Environmental Protection Agency (EPA) Proposes Rule Seeking to Curb Greenhouse Gas (GHG) Emissions and Dampen U.S. Appetite for Electricity
On June 2, 2014, EPA issued a proposed rule to control carbon dioxide emissions from existing coal-fired power plants. In its public outreach, EPA presents the rule as requiring a 30% reduction in carbon emissions by 2030 from the baseline year 2005. It is true that the rule would result in CO2 emissions that are 30% lower than in 2005, but the actual state-by-state emission reduction requirements are based on a 2012 baseline, which may disadvantage certain states or companies that made significant CO2 reductions before that year. The proposal establishes GHG emission targets for each State (except the District of Columbia and Vermont, which do not have any coal-fired power plants), and the targets represent very different levels of emission reduction in different states based on what EPA believes is economically feasible in each state.
It appears, for example, that nearly 25 percent of all the emission reductions are required from Texas alone. Interim emission targets must be obtained in the 2020-2029 timeframe with final targets obtained by 2030. The proposal does not require or even recommend emission limits on particular plants but requires each state to develop a plan for its overall “electricity system,” including all power generating facilities (coal, natural gas, nuclear, hydropower and other renewables) and potentially energy users as well (in the form of demand response or energy efficiency mandates). The only penalty for noncompliance is that EPA would impose an EPA-developed plan for any state that fails to develop a plan that meets the mandated target. While EPA has not dictated any particular approach a State may employ, the proposal favors cap and trade or carbon tax system as the primary manner to obtain GHGs emission reductions.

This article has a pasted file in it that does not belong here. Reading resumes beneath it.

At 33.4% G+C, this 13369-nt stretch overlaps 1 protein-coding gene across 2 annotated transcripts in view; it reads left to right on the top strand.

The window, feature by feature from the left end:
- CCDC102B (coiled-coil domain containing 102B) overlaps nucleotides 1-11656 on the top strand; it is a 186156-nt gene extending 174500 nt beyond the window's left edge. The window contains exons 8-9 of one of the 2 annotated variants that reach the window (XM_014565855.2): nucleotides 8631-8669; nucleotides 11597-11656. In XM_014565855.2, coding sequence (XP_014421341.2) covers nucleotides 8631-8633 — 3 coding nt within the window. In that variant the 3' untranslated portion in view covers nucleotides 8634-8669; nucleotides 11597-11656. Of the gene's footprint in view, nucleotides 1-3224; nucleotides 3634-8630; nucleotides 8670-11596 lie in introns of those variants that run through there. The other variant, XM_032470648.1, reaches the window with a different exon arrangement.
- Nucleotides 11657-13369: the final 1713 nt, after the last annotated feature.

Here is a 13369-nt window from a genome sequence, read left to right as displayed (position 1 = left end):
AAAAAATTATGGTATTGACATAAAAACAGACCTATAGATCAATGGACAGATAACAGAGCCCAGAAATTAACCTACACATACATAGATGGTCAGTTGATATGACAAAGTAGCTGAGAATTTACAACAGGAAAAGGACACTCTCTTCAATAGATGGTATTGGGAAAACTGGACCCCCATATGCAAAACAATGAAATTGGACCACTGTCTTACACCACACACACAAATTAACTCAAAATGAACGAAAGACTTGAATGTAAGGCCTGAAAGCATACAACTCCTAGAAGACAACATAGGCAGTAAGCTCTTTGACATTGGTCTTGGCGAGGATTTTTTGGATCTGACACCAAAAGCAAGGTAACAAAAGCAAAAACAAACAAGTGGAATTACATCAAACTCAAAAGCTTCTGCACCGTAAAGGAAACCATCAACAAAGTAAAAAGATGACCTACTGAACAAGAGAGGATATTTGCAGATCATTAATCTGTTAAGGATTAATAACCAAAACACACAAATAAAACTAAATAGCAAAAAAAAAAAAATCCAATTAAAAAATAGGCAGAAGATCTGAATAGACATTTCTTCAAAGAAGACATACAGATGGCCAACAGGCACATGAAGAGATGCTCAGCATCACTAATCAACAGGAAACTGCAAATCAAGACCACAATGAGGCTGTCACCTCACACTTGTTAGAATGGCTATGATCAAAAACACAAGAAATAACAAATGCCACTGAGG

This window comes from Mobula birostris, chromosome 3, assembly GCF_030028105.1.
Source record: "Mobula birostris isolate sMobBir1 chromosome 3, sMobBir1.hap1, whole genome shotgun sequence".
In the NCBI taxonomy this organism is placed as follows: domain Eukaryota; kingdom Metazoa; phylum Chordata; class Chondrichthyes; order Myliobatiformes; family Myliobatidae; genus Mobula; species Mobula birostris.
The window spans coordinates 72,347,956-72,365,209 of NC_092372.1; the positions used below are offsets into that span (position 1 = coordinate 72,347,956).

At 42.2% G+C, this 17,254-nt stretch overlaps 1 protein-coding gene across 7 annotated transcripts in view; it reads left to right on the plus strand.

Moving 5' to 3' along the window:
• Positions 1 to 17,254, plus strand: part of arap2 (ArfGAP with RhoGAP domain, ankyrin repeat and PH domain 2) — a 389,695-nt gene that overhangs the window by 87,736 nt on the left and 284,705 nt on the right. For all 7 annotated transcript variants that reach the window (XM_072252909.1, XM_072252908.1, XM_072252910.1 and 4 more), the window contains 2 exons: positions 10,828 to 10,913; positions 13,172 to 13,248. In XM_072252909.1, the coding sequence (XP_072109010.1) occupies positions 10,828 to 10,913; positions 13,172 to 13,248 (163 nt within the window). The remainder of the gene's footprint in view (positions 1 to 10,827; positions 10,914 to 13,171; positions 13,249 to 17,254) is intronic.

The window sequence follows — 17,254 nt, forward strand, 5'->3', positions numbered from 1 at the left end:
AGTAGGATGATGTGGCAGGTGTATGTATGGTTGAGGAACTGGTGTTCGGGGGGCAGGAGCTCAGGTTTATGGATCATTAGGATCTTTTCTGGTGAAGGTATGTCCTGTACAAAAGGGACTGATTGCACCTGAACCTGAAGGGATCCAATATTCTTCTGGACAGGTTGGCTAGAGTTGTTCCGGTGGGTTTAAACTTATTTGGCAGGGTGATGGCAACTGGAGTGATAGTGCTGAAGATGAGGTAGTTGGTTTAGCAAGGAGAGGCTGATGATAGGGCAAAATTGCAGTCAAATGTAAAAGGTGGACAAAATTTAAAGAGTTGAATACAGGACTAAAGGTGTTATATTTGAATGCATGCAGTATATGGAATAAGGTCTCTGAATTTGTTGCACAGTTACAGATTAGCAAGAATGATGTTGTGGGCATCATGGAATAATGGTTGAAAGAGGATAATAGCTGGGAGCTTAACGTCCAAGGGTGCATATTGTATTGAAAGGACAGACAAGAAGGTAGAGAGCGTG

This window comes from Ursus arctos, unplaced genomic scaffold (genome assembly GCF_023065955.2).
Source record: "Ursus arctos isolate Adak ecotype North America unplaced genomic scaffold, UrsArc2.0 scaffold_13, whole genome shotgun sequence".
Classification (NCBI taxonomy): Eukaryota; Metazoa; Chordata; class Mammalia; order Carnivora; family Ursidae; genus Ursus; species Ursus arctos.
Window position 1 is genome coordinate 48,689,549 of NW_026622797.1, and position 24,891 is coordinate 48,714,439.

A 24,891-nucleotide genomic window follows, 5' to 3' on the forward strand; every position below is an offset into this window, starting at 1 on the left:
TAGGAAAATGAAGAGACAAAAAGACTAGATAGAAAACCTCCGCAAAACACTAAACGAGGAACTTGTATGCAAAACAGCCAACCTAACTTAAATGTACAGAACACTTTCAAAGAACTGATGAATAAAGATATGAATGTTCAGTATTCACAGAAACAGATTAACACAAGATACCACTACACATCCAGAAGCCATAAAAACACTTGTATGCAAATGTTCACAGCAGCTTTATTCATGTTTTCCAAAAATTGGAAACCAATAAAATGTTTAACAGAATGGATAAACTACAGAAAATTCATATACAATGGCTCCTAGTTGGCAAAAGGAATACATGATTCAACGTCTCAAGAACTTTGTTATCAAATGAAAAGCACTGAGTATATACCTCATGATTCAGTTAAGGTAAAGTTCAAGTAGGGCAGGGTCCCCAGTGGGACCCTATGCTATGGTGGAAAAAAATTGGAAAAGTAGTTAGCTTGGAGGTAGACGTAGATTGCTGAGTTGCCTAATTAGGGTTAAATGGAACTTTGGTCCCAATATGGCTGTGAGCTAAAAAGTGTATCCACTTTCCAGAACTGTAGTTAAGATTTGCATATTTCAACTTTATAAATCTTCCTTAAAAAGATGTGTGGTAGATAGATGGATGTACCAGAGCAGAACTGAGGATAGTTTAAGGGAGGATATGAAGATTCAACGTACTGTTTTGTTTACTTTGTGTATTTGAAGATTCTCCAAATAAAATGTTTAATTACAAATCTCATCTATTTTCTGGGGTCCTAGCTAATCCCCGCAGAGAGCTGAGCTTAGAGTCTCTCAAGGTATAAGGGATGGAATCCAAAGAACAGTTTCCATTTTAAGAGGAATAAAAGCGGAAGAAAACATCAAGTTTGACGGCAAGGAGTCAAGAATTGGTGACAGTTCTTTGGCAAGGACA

The proposal explains how EPA derived each of the State budgets and the assumptions EPA made in developing those budgets. In the proposal, EPA describes four “building blocks” it used to proposed the targeted emission reductions. They are:
Improving the efficiency of existing coal-fired power plants by 6% (averaged over all the coal-fired units in the state).
Adjusting dispatch order to favor natural gas and nuclear power generation and less usage of coal.
Expanding low or zero-carbon generation, such as wind and solar energy.
Developing energy efficiency or demand response programs to reduce the statewide consumption of electricity.
Many industry experts suggest that it is nearly impossible to obtain a 6% efficiency improvement at existing coal-fired power plants without major capital improvements, which could require complex Clean Air Act permitting under other provisions of the law. EPA also assumes that natural gas-fired power plants will be running at 70% capacity year-round, which may be difficult to achieve in practice. Finally, EPA assumes that energy efficiency improvements at the consumer level will be obtained at rate of 1.5% every year until 2030 – an ambitious goal.
The rule would give states until June 2017 to submit plans, although they would have an additional year, until June 2018, if they are developing regional programs. Once a state submits a plan, the rule would require EPA to approve or disapprove it through notice and comment rule making within 12 months. As a practical matter, however, it will be very difficult to meet this deadline. If a state doesn’t submit a plan or EPA disapproves the plan, EPA must make a plan for the state. State plans must begin to meet an interim goal in 2020 and must achieve their final goal by 2030.
This proposed rule is the beginning of a long process. The proposal will be open for comment 120 days from publication in the Federal Register, which will likely happen in mid-June. EPA has promised to issue a final rule by June 1, 2015. There will almost certainly be litigation on the final rule; there will likely be litigation on many of EPA’s decisions regarding state plans; and there will almost certainly be litigation on any EPA-created plans that are imposed over a state’s objection.